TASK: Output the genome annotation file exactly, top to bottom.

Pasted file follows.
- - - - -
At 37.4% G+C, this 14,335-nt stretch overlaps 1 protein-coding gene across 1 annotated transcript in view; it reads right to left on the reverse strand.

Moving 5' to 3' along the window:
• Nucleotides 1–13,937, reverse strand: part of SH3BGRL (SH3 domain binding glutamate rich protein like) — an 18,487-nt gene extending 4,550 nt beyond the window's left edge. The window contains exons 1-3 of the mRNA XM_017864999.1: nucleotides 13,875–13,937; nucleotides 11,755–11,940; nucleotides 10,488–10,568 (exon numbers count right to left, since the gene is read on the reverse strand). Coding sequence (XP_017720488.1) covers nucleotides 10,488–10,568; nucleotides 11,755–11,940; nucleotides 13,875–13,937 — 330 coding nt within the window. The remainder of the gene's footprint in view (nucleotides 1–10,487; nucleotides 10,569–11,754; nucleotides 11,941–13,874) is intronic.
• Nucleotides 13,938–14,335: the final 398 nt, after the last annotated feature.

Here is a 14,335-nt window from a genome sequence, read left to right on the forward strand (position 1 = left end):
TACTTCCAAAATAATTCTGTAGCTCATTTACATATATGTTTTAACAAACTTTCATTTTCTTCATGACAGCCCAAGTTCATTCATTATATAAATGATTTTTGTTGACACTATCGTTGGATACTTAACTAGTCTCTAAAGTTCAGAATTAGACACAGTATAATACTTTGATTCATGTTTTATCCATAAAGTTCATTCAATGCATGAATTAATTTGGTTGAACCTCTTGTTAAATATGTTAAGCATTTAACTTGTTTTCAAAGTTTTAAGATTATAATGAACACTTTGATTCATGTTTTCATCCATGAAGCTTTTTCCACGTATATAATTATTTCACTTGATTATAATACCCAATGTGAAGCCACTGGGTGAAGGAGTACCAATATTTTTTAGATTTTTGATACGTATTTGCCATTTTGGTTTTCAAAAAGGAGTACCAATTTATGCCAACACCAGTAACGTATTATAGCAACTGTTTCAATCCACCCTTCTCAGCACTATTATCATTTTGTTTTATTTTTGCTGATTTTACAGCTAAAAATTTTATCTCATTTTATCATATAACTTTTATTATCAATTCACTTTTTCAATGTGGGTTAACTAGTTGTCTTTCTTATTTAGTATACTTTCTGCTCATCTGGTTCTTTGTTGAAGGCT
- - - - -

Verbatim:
At 37.4% G+C, this 14,335-nt stretch overlaps 1 protein-coding gene across 1 annotated transcript in view; it reads right to left on the reverse strand.

Moving 5' to 3' along the window:
• Nucleotides 1–13,937, reverse strand: part of SH3BGRL (SH3 domain binding glutamate rich protein like) — an 18,487-nt gene extending 4,550 nt beyond the window's left edge. The window contains exons 1-3 of the mRNA XM_017864999.1: nucleotides 13,875–13,937; nucleotides 11,755–11,940; nucleotides 10,488–10,568 (exon numbers count right to left, since the gene is read on the reverse strand). Coding sequence (XP_017720488.1) covers nucleotides 10,488–10,568; nucleotides 11,755–11,940; nucleotides 13,875–13,937 — 330 coding nt within the window. The remainder of the gene's footprint in view (nucleotides 1–10,487; nucleotides 10,569–11,754; nucleotides 11,941–13,874) is intronic.
• Nucleotides 13,938–14,335: the final 398 nt, after the last annotated feature.

Here is a 14,335-nt window from a genome sequence, read left to right on the forward strand (position 1 = left end):
TACTTCCAAAATAATTCTGTAGCTCATTTACATATATGTTTTAACAAACTTTCATTTTCTTCATGACAGCCCAAGTTCATTCATTATATAAATGATTTTTGTTGACACTATCGTTGGATACTTAACTAGTCTCTAAAGTTCAGAATTAGACACAGTATAATACTTTGATTCATGTTTTATCCATAAAGTTCATTCAATGCATGAATTAATTTGGTTGAACCTCTTGTTAAATATGTTAAGCATTTAACTTGTTTTCAAAGTTTTAAGATTATAATGAACACTTTGATTCATGTTTTCATCCATGAAGCTTTTTCCACGTATATAATTATTTCACTTGATTATAATACCCAATGTGAAGCCACTGGGTGAAGGAGTACCAATATTTTTTAGATTTTTGATACGTATTTGCCATTTTGGTTTTCAAAAAGGAGTACCAATTTATGCCAACACCAGTAACGTATTATAGCAACTGTTTCAATCCACCCTTCTCAGCACTATTATCATTTTGTTTTATTTTTGCTGATTTTACAGCTAAAAATTTTATCTCATTTTATCATATAACTTTTATTATCAATTCACTTTTTCAATGTGGGTTAACTAGTTGTCTTTCTTATTTAGTATACTTTCTGCTCATCTGGTTCTTTGTTGAAGGCT